How Data Is Making Mass Marketing Personal

“Pretend that every single person you meet has a sign around his or her neck that says, ‘Make me feel important.’ Not only will you succeed in sales, you will succeed in life.” – Mary Kay Ash, Founder of Mary Kay Cosmetics From the very first market stall, sales have always relied on convincing individuals that what you’re selling is meant for them. The ability to connect with a person’s instincts, likes, and dislikes, is one of the key skills of any good salesperson. But as sales have moved from the market to the masses, businesses have needed to be increasingly innovative with the ways they target their specific audiences. To do this, they’ve looked to data. However, as customers become increasingly sceptical of targeted ads, just presenting your audience with a tailored advert is no longer enough. We’re having to get creative with data. Speaking to the Masses One approach brands are utilising to be more creative is, rather than using data to target, they’re using it to inform campaigns for a wide-audience. For example, Spotify’s end of year campaigns use data to recap highlights of the past year. These range from broader data about what music performed well, to data highlighting unusual behaviour from individuals.  This tongue-in-cheek approach helped reaffirm Spotify’s position as a brand who represent the zeitgeist. Furthermore, it feels personal even though it isn’t specifically targeted. If users identify themselves as part of a group being discussed they can feel as though the ad is personal to them, even if it’s on a billboard in Time’s Square.  However, there are still some risks to being so transparent with your use of data. Netflix stirred up a minor controversy when using viewing data for a light-hearted tweet. Whilst some saw the funny side, others felt that the post was invasive. Either way, it got people talking and ultimately led to an increase in views of the film they mentioned.  Using Insights to Incite Change Whilst some companies, like Spotify, use data to reaffirm their current brand, others utilise it to help them define their position. This doesn’t have to take the form of a radical change.  Nike’s recent campaign was fronted by a divisive figure within the world of US sports, Colin Kaepernick. Whilst some audiences found the move controversial, Nike’s core audience of under-35s saw this as a principled stand, repositioning one of the world’s biggest companies as a challenger brand. The move paid off and Nike saw their share price rise to an all-time high as a result of the campaign.  Data also has its place in reshaping an actual product. Take Hinge, a dating app that started life with few differentiators from its competitors. In 2017, they relaunched with a revolutionised app informed entirely from insights from their existing userbase.  Their data told them that users were “over the game” of swiping and wanted an app that allowed them to make more meaningful connections. Armed with this information, Hinge re-established themselves as an app led by unique, personal insights through a UX and brand overhaul, and are now a major player in the world of online dating.    Getting Engaged Data-driven advertising is also an excellent way to engage your audience. For example. Snickers brought their ‘You’re Not You When You’re Hungry’ campaign to life in Australia with their ‘Hungerithm’ algorithm.  The algorithm scanned 14,000 social posts across three sites every day throughout a five-week period, searching for users in a bad mood. If they found a post complaining about a traffic jam or the weather, they’d send a personalised promo code for a discounted Snickers to the ‘Hangry’ user. Across the campaign over 6,600 coupons were redeemed, and both sales and online engagement dramatically increased. Additionally, by using data that people had publicly posted, rather than their own stored information, Snickers managed to swerve any controversy.  If you are looking to create personalised ads based upon cookies and profile data, you can engage your audience without appearing too invasive. Animal rescue non-profit, the Amanda Foundation, used data to target groups without appearing too specific.  Fans of staying in and reading books were shown programmatic banner ads suggesting they adopt a cat, whilst athletic types were presented with active puppies. By loosely targeting demographics they created personal adverts that didn’t feel overly intrusive.  If you can creatively interpret data to inform targeting strategies, we may have a role for. From Marketing Analyst opportunities to Campaign & CRM jobs, we work with some of the best agencies around. Get in touch if you’d like to know more.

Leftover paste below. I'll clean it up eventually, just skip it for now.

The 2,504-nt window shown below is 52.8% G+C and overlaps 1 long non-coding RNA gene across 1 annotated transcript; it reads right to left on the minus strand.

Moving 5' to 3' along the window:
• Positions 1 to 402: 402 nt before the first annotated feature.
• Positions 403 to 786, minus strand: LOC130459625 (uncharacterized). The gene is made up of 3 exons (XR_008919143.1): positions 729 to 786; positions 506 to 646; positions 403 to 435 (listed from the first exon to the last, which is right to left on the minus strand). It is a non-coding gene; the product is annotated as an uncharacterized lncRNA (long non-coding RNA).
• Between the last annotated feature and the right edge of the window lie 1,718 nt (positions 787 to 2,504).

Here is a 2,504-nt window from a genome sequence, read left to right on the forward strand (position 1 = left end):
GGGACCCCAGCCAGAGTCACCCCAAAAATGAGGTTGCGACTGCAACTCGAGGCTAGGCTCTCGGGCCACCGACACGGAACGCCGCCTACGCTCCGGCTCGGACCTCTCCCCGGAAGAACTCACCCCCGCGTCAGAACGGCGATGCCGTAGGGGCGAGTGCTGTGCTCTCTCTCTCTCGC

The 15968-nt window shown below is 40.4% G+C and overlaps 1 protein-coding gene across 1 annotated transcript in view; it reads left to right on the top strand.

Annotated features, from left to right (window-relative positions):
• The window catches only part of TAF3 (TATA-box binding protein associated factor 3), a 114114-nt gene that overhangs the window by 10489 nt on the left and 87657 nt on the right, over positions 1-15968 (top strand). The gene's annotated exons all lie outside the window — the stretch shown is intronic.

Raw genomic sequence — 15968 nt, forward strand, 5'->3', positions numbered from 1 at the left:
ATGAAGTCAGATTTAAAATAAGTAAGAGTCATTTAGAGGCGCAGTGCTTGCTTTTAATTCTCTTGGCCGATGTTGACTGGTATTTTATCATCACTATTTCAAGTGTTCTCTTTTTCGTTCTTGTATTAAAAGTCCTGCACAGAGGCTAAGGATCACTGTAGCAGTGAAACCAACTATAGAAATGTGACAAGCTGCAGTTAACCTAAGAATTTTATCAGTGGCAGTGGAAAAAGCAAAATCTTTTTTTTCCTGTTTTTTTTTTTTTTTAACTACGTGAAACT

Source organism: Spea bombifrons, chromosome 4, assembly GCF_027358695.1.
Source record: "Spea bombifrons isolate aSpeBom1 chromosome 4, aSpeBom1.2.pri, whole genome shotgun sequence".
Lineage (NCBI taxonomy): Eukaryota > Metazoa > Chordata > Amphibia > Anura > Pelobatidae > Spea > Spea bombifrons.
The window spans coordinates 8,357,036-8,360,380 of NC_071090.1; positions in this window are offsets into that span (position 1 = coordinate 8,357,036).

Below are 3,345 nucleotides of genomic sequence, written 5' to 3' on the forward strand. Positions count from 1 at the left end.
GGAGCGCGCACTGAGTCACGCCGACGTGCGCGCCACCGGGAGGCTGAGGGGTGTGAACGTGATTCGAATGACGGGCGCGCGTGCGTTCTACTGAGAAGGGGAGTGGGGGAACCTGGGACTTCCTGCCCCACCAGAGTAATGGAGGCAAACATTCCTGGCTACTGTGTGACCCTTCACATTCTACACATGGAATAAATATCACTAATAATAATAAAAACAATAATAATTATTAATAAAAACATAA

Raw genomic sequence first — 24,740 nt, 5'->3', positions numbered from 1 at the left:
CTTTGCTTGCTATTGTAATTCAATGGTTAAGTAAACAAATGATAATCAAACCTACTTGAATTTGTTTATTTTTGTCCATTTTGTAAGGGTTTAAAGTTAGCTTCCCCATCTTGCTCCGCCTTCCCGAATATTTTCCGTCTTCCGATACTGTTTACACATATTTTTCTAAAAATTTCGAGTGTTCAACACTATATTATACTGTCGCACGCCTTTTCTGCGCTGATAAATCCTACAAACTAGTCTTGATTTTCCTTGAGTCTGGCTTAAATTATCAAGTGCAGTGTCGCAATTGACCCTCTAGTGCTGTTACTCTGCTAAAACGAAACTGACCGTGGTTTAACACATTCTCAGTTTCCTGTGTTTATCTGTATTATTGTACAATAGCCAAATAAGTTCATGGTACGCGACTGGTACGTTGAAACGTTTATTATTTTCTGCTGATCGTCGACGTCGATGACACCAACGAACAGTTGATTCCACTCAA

Recently Viewed jobs